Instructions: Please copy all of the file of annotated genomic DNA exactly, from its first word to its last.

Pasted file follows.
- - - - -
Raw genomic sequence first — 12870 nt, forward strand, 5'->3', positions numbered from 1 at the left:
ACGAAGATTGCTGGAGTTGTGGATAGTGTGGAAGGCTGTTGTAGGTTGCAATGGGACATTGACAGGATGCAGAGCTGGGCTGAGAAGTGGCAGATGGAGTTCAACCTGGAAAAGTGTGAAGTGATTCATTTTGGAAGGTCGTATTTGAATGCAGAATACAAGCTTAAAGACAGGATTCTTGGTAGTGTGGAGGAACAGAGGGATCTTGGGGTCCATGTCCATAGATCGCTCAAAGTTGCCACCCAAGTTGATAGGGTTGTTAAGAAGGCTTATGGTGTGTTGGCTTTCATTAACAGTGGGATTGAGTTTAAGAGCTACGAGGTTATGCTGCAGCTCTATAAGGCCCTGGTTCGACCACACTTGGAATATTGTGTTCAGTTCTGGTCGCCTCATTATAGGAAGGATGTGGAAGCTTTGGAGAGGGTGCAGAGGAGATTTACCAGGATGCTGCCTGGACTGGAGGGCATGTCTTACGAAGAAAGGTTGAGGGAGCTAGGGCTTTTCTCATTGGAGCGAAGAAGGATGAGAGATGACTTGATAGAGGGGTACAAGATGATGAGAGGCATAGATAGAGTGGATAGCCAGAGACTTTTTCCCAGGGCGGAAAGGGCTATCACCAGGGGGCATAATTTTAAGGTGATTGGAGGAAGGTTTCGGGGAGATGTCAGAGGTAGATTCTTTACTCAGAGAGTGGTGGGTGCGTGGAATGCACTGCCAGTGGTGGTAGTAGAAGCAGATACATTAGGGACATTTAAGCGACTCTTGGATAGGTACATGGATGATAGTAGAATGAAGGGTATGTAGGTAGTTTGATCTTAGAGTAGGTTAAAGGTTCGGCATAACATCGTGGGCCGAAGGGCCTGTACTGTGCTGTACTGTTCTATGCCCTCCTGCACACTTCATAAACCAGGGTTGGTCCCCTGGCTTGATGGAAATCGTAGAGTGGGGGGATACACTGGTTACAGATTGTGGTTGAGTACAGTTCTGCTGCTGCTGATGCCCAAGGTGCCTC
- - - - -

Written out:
Raw genomic sequence first — 12870 nt, forward strand, 5'->3', positions numbered from 1 at the left:
ACGAAGATTGCTGGAGTTGTGGATAGTGTGGAAGGCTGTTGTAGGTTGCAATGGGACATTGACAGGATGCAGAGCTGGGCTGAGAAGTGGCAGATGGAGTTCAACCTGGAAAAGTGTGAAGTGATTCATTTTGGAAGGTCGTATTTGAATGCAGAATACAAGCTTAAAGACAGGATTCTTGGTAGTGTGGAGGAACAGAGGGATCTTGGGGTCCATGTCCATAGATCGCTCAAAGTTGCCACCCAAGTTGATAGGGTTGTTAAGAAGGCTTATGGTGTGTTGGCTTTCATTAACAGTGGGATTGAGTTTAAGAGCTACGAGGTTATGCTGCAGCTCTATAAGGCCCTGGTTCGACCACACTTGGAATATTGTGTTCAGTTCTGGTCGCCTCATTATAGGAAGGATGTGGAAGCTTTGGAGAGGGTGCAGAGGAGATTTACCAGGATGCTGCCTGGACTGGAGGGCATGTCTTACGAAGAAAGGTTGAGGGAGCTAGGGCTTTTCTCATTGGAGCGAAGAAGGATGAGAGATGACTTGATAGAGGGGTACAAGATGATGAGAGGCATAGATAGAGTGGATAGCCAGAGACTTTTTCCCAGGGCGGAAAGGGCTATCACCAGGGGGCATAATTTTAAGGTGATTGGAGGAAGGTTTCGGGGAGATGTCAGAGGTAGATTCTTTACTCAGAGAGTGGTGGGTGCGTGGAATGCACTGCCAGTGGTGGTAGTAGAAGCAGATACATTAGGGACATTTAAGCGACTCTTGGATAGGTACATGGATGATAGTAGAATGAAGGGTATGTAGGTAGTTTGATCTTAGAGTAGGTTAAAGGTTCGGCATAACATCGTGGGCCGAAGGGCCTGTACTGTGCTGTACTGTTCTATGCCCTCCTGCACACTTCATAAACCAGGGTTGGTCCCCTGGCTTGATGGAAATCGTAGAGTGGGGGGATACACTGGTTACAGATTGTGGTTGAGTACAGTTCTGCTGCTGCTGATGCCCAAGGTGCCTC